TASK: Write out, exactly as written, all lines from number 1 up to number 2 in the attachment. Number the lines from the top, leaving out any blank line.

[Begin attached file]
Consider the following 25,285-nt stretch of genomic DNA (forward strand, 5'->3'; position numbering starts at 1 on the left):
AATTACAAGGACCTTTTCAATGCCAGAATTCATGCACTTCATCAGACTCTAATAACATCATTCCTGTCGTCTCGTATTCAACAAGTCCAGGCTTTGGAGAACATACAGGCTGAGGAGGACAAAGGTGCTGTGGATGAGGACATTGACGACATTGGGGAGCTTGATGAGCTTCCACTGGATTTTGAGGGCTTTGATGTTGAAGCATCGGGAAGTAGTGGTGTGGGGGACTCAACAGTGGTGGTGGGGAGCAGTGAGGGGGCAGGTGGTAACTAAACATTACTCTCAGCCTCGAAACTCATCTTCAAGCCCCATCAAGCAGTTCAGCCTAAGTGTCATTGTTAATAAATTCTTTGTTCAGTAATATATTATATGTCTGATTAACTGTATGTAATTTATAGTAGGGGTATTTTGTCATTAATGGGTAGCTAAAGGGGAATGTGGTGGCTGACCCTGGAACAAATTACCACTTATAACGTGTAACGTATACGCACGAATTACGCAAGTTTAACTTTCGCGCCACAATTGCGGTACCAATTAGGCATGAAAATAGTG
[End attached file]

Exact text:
Consider the following 25,285-nt stretch of genomic DNA (forward strand, 5'->3'; position numbering starts at 1 on the left):
AATTACAAGGACCTTTTCAATGCCAGAATTCATGCACTTCATCAGACTCTAATAACATCATTCCTGTCGTCTCGTATTCAACAAGTCCAGGCTTTGGAGAACATACAGGCTGAGGAGGACAAAGGTGCTGTGGATGAGGACATTGACGACATTGGGGAGCTTGATGAGCTTCCACTGGATTTTGAGGGCTTTGATGTTGAAGCATCGGGAAGTAGTGGTGTGGGGGACTCAACAGTGGTGGTGGGGAGCAGTGAGGGGGCAGGTGGTAACTAAACATTACTCTCAGCCTCGAAACTCATCTTCAAGCCCCATCAAGCAGTTCAGCCTAAGTGTCATTGTTAATAAATTCTTTGTTCAGTAATATATTATATGTCTGATTAACTGTATGTAATTTATAGTAGGGGTATTTTGTCATTAATGGGTAGCTAAAGGGGAATGTGGTGGCTGACCCTGGAACAAATTACCACTTATAACGTGTAACGTATACGCACGAATTACGCAAGTTTAACTTTCGCGCCACAATTGCGGTACCAATTAGGCATGAAAATAGTG